The daily dose: Mixing and matching vaccines shows promise in studies; Sunken ship reappears magically.

For some time now, public health officials have shown interest in mixing and matching covid-19 vaccines. Trials had shown that it was safe to mix certain vaccines. However, the efficacy of combination vaccines were still unknown. Now it seems, there’s more data regarding the efficacy. According to the journal Nature,“Vaccinating people with both the Oxford–AstraZeneca and Pfizer–BioNTech COVID-19 vaccines produces a potent immune response against the virus SARS-CoV-2, researchers conducting a study in Spain have found. Preliminary results from the trial of more than 600 people — announced in an online presentation on 18 May — are the first to show the benefits of combining different coronavirus vaccines. A UK trial of a similar strategy reported1 safety data last week, and is expected to deliver further findings on immune responses soon.” That is really positive news, especially with countries struggling To get access to vaccines.


There is positive news from the type 2 diabetes drug development industry. According to Fierce biotech,“Eli Lilly has completed a fifth global registration study of tirzepatide, teeing it up to seek approval of the dual GIP/GLP-1 agonist by the end of the year. All three doses of tirzepatide bettered the blood glucose reduction and weight loss seen in the insulin glargine arm of the latest phase 3 trial. Lilly has guided tirzepatide through a series of late-phase tests in recent months, chalking up wins over drugs including insulin glargine — the active ingredient in products including Sanofi’s Lantus — and Novo Nordisk’s semaglutide along the way. The last of the five registration studies, SURPASS-4, delivered data from Type 2 diabetics with increased cardiovascular risk on Thursday that confirmed the efficacy seen in the earlier trials.” Diabetes drugs have been particularly profitable for the pharmaceutical industry.


 air pollution is a problem around the world. However, it is particularly troubling in Southeast Asia. In the Indonesian capital of Jakarta, some citizens have sued the government for unhealthy exposure To pollution. According to AsiaOne,“The Central Jakarta district court is expected to rule on the 2019 lawsuit on Thursday (May 20). Of the world’s cities with the worst air pollution last year, the top 148 are in the Asia-Pacific region, according to Swiss air quality technology company IQAir. The plaintiffs’ legal team have claimed that the Indonesian authorities were environmentally negligent by failing to protect its citizens from the health impacts of air pollution. They argued that scientific research showed poor air quality can lead to asthma, coronary heart disease, stroke, chronic obstructive pulmonary disease and decreased life expectancy.”  If the lawsuit is successful, expect a whole lot of similar lawsuits being brought up in cities all across the region.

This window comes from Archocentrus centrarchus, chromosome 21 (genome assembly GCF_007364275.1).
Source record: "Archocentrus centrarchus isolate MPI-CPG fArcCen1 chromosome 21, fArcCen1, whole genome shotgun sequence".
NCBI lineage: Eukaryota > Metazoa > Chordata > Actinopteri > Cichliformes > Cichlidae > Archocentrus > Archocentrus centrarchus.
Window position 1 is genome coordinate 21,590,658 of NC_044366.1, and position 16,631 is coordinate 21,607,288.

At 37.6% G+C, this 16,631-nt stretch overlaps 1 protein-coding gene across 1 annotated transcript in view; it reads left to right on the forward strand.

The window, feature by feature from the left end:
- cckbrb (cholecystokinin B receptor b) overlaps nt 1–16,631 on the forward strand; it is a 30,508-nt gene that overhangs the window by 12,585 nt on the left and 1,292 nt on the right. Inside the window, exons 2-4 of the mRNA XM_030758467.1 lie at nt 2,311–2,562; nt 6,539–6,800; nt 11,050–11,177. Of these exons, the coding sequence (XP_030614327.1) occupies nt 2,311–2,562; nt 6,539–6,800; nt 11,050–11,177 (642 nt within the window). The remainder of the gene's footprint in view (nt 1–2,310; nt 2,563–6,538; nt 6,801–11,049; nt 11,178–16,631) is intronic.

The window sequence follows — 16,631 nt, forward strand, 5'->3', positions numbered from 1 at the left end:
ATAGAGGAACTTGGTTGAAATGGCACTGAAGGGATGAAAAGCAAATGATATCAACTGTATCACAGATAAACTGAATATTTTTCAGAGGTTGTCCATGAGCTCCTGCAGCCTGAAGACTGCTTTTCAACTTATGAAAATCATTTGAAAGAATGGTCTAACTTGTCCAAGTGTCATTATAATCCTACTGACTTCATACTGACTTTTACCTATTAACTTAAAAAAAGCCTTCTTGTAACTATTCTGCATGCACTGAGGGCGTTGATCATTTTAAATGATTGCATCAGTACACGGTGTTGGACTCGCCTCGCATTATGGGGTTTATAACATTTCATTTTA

Russia has offered to step in and help Japan with its covid-19 vaccine supplies. according to the Japan Times,“Russian Ambassador to Japan Mikhail Galuzin on Thursday reiterated his country’s readiness to begin exports to and production in Japan of the Russian-made Sputnik V COVID-19 vaccine. Galuzin said earlier this year Russia had proposed the vaccine supply to Japan and was awaiting a response from the Japanese government. His remarks come at a time when Japan, where Pfizer’s coronavirus vaccine is the only one approved for use and those of Moderna Inc. and AstraZeneca PLC are set to be approved Friday, is struggling to speed up vaccination of health care workers and the elderly before starting a rollout to the wider population.” If nothing else, Russia has been consistent in its willingness to pledge covid-19 vaccine aid to countries in need.


In a scene straight out of Pirates of the Caribbean, a long-lost sunken ship has magically reappeared in Australia. According to reports, “A long-buried shipwreck emerged in a northern NSW town this week, causing a flurry of excitement as locals flocked to catch a glimpse. The 128-year-old shipwreck of The Buster resurfaced on Woolgoolga Beach at the mouth of Lake Woolgoolga, leaving many locals shocked. Lisa Nichols, the editor of local paper Woopi News, told many long-term residents never knew the preserved ship was hidden under the sand.” If only there were some buried treasure.

  Thanks for reading. Let’s be careful out there.

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